Using these three filters at work 29
What influences how we filter? 30
"Conscious thinking" versus "automatic pilot" 34
Final thoughts 35
3 Attitudes That Count 37
The mindset for business success
Setting the scene 37
NLP Presuppositions 38
Being "At Cause" 43
The Principles for Success in business 44
4 Achieving Your Goals 47
How to set and reach your targets
Why set goals? 48
A sports approach to achieve business goals 49
NLP approaches to goal setting 51
Goal setting for individuals 58
Goal setting for groups and organizations 59
Part II Verbal and Non-Verbal Communication 61
5 Building Relationships at Work 63
How to get people on your side
Sensory acuity 63
6 Communicating in Everyone's Language 75
Altering your style to suit the listener
Why is this so useful? 75
How we gather and process information 76
Preferred representational systems 77
Using representational systems at work 82
Sensory-based language 86
7 The Power of Language 91
Advanced speaking and listening skills at work
Why are we covering language? 92
The Hierarchy of Ideas 92
Implied meanings within language 97
Small words with big meanings 103
Abstract language 105
Power questions 112
Stories, analogies, and metaphors 117
Part III Some Specific NLP Techniques 119
8 Organizational and Personal Alignment 123
Walking your talk
Why is this model so useful? 123
The Neurological Levels model 124
Some key principles about the Neurological Levels model 126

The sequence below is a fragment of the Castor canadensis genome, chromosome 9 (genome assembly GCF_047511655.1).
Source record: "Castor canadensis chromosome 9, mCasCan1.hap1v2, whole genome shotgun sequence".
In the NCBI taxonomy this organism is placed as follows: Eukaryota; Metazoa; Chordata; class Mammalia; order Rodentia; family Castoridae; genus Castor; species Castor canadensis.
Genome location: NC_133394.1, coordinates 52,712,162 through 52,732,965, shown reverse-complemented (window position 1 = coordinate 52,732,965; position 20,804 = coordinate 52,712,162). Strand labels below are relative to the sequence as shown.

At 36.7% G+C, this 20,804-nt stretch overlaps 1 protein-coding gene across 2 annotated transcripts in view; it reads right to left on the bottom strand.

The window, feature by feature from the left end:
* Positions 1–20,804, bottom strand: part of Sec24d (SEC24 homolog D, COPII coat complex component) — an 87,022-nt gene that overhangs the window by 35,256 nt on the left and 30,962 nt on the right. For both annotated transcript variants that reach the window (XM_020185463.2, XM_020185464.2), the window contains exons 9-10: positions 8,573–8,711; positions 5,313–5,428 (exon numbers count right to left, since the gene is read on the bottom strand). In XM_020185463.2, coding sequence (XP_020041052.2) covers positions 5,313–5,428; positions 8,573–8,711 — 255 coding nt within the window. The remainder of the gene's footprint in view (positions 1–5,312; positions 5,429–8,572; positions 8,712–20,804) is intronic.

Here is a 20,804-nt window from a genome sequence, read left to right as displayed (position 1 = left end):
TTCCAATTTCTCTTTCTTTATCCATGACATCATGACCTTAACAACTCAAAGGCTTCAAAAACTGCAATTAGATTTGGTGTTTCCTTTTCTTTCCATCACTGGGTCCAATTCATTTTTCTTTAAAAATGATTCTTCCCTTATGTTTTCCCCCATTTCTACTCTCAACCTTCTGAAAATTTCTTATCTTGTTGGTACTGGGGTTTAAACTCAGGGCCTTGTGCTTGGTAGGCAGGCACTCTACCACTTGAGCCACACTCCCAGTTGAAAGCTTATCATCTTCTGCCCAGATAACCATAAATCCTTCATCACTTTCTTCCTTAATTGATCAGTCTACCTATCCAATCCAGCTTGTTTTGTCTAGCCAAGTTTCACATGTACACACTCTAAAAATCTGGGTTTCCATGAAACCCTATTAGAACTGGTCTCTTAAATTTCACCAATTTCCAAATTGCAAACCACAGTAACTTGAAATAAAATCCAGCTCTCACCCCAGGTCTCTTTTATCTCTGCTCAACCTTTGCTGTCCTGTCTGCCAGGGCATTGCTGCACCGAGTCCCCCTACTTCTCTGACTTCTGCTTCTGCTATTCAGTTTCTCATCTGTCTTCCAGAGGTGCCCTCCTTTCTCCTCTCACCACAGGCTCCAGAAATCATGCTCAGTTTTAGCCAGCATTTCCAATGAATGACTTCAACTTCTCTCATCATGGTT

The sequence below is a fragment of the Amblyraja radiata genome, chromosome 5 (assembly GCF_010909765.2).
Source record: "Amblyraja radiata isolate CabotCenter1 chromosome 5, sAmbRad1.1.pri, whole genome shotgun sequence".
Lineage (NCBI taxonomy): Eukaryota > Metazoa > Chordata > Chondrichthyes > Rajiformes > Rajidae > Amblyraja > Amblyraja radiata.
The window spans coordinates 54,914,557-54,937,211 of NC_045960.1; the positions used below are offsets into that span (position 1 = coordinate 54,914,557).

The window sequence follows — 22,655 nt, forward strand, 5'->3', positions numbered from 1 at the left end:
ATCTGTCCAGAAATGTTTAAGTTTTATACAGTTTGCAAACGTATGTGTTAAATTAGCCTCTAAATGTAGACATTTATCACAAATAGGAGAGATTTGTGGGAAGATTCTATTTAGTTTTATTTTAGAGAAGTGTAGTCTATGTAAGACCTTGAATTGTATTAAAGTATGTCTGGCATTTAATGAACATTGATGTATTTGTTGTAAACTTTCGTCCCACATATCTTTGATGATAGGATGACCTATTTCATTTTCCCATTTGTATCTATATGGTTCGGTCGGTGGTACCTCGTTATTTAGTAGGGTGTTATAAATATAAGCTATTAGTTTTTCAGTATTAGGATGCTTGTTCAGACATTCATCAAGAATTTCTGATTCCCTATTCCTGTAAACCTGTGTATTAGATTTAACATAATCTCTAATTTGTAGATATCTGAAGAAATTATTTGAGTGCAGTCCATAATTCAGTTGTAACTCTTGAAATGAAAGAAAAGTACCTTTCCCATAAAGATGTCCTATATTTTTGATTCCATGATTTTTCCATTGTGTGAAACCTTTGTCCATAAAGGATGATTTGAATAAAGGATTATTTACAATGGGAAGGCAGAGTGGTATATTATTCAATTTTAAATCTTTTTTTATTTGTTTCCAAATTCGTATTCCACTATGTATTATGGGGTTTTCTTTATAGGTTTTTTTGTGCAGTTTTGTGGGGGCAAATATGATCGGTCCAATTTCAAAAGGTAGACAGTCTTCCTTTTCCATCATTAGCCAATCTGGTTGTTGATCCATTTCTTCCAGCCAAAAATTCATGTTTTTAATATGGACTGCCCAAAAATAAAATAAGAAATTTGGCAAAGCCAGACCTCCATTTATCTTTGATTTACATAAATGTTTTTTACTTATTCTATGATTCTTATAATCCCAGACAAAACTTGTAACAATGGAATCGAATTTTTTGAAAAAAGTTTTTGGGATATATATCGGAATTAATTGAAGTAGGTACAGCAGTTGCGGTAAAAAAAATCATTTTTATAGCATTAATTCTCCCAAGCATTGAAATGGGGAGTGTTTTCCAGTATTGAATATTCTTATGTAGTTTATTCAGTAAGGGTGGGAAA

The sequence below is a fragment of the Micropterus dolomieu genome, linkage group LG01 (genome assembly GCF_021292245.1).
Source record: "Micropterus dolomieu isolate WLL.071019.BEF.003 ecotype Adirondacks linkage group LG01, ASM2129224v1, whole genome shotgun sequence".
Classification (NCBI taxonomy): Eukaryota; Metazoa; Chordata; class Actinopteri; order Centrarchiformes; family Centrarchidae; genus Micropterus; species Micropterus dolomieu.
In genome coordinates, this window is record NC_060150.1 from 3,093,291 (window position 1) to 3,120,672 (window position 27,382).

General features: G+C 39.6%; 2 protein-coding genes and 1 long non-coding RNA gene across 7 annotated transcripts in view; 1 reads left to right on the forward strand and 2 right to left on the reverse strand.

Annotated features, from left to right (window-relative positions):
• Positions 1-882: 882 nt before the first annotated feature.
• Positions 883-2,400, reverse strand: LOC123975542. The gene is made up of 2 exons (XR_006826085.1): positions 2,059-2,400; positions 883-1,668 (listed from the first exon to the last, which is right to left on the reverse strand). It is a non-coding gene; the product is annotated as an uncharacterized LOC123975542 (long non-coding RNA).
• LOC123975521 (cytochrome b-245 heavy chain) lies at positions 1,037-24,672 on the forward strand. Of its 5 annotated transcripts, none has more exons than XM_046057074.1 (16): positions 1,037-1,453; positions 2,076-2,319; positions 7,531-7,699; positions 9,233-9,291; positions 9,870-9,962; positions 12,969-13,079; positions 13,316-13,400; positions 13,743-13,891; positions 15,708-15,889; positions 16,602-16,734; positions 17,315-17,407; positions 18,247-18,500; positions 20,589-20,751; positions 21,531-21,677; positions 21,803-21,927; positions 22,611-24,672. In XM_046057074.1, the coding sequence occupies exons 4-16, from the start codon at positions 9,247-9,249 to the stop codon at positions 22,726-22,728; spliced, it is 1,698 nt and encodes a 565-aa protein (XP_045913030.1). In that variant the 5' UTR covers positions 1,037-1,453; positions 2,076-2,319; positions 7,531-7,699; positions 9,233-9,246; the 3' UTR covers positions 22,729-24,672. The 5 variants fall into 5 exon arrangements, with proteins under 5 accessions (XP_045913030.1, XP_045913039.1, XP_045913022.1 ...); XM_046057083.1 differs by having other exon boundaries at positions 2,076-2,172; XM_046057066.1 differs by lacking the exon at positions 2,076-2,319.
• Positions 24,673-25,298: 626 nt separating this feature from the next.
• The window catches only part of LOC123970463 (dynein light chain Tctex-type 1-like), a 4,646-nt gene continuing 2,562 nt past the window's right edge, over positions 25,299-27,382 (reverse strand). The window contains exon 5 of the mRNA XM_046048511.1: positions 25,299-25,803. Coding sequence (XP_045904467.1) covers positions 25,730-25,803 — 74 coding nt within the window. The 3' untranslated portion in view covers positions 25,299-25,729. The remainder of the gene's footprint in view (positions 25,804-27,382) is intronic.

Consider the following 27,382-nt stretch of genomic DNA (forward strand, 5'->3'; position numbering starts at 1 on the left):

Using the Neurological Levels model to gain alignment 128
9 Managing Your Thoughts 135
How to change the way you think
Why is this so useful? 135
Using submodalities 139
10 The Right State 147
How to create it for you and others
Why is anchoring so useful? 147
An overview of anchoring 148
How to create an anchor for yourself 149
Anchoring other people at work 154
Applications of anchoring at work 156
11 Seeing Other Perspectives 159
A key to understanding and insight
In which situations is "perceptual positions" useful? 159
Key concepts 160
The perceptual-positions process 160
Applications for individual use 164
Applications for wider use 166
12 Changing the Meaning of Events 169
Turning negatives into positives and handling objections
In which situations is reframing useful? 169
Key concepts 169
The two main types of reframing 170
Practical tips for reframing 171
Handling objections 174
Applications for individual use 176
Applications for wider use 176
13 Changing Beliefs 177
Simple and powerful ways to alter your thinking
Why is belief change so useful? 177
Key concepts 177
Changing beliefs conversationally 179
Applications for individual use 181
Applications for wider use 181
Part IV Understanding, Influencing, and Motivating People at Work 183
14 Values 185
The key to motivating and influencing
Why is a knowledge of values so important? 185
Key concepts 186
Working with values 187
Delving deeper: Criteria equivalents 191
Applications for individual use 192
Applications within organizations 195
15 Meta Programs 199
A deeper understanding of how to influence people at work
Why are meta programs so useful? 199
Key concepts and background 200
The meta programs and how to use them 201
How to get the most from this chapter 202
Applications for individual use 226
Applications within organizations 227
Part V Replicating Excellence With NLP 229
16 Modeling 231
How to replicate excellence at work
Why is modeling so useful at work? 231
Key concepts and background 232
An overview of the modeling process 232
Some considerations when modeling 233
Applications of decision strategies at work 239
Part VI Applying NLP at Work 241
17 Applications of NLP 243
Reference guide when using NLP for specific work activities
The foundations 244
Overview of the 16 activities 245
Appendix A Suggested Answers to Exercises 7.2 and 7.4 265
Appendix B Choosing an NLP Training Course 267
Resources for Further Learning 273
About the Author 285